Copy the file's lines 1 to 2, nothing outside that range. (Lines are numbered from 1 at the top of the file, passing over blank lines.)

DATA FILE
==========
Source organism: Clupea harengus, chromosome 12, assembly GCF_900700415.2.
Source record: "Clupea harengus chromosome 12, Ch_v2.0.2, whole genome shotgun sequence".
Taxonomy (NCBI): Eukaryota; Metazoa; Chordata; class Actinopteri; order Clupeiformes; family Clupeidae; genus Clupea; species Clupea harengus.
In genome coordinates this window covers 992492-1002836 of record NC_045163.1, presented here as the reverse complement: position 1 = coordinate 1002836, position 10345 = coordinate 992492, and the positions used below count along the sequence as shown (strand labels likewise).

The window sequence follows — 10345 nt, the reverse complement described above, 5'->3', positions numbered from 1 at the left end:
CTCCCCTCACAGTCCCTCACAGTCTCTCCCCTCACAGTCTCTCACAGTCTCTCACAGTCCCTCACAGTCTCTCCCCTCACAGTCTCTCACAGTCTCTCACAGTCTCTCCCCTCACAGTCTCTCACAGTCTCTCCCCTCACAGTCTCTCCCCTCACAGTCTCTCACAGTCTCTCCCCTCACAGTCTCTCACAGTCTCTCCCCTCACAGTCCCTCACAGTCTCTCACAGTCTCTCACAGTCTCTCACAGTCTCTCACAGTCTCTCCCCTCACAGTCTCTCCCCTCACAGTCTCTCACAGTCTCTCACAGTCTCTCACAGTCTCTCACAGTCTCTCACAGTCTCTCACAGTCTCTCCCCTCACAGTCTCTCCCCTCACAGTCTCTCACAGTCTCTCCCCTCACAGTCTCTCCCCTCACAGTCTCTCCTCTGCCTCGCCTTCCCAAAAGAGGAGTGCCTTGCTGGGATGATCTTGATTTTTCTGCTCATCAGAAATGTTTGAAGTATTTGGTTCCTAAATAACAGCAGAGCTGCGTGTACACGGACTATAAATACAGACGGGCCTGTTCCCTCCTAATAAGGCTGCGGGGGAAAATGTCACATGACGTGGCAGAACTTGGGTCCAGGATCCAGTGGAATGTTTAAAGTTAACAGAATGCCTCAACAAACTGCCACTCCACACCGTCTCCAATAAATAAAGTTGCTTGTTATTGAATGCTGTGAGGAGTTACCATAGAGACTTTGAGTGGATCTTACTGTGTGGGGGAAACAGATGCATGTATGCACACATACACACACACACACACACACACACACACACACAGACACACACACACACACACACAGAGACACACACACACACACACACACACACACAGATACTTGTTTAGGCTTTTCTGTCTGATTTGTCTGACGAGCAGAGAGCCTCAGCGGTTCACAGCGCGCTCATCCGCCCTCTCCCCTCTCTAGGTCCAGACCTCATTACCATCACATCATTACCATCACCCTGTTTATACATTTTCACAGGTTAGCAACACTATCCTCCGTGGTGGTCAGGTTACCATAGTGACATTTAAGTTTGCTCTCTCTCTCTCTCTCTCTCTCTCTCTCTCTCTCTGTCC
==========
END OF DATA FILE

Source organism: Clupea harengus, chromosome 12, assembly GCF_900700415.2.
Source record: "Clupea harengus chromosome 12, Ch_v2.0.2, whole genome shotgun sequence".